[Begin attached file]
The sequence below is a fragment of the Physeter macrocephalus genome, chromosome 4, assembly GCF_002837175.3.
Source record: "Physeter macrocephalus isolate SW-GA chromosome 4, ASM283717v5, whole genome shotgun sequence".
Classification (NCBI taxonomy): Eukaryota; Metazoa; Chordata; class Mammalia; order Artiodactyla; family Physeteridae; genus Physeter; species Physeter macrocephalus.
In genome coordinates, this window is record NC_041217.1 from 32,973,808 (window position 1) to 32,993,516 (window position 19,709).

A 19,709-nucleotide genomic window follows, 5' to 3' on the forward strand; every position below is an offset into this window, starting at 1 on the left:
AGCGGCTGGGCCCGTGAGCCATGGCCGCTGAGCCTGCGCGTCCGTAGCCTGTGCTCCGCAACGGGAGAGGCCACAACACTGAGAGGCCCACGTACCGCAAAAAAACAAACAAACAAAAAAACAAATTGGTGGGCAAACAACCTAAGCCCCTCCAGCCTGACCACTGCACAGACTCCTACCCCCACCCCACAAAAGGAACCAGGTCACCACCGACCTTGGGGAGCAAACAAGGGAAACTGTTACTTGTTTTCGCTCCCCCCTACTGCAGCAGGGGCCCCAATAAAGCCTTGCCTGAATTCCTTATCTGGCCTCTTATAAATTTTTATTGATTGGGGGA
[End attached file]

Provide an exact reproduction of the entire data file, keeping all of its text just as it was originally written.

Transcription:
The sequence below is a fragment of the Physeter macrocephalus genome, chromosome 4, assembly GCF_002837175.3.
Source record: "Physeter macrocephalus isolate SW-GA chromosome 4, ASM283717v5, whole genome shotgun sequence".
Classification (NCBI taxonomy): Eukaryota; Metazoa; Chordata; class Mammalia; order Artiodactyla; family Physeteridae; genus Physeter; species Physeter macrocephalus.
In genome coordinates, this window is record NC_041217.1 from 32,973,808 (window position 1) to 32,993,516 (window position 19,709).

A 19,709-nucleotide genomic window follows, 5' to 3' on the forward strand; every position below is an offset into this window, starting at 1 on the left:
AGCGGCTGGGCCCGTGAGCCATGGCCGCTGAGCCTGCGCGTCCGTAGCCTGTGCTCCGCAACGGGAGAGGCCACAACACTGAGAGGCCCACGTACCGCAAAAAAACAAACAAACAAAAAAACAAATTGGTGGGCAAACAACCTAAGCCCCTCCAGCCTGACCACTGCACAGACTCCTACCCCCACCCCACAAAAGGAACCAGGTCACCACCGACCTTGGGGAGCAAACAAGGGAAACTGTTACTTGTTTTCGCTCCCCCCTACTGCAGCAGGGGCCCCAATAAAGCCTTGCCTGAATTCCTTATCTGGCCTCTTATAAATTTTTATTGATTGGGGGA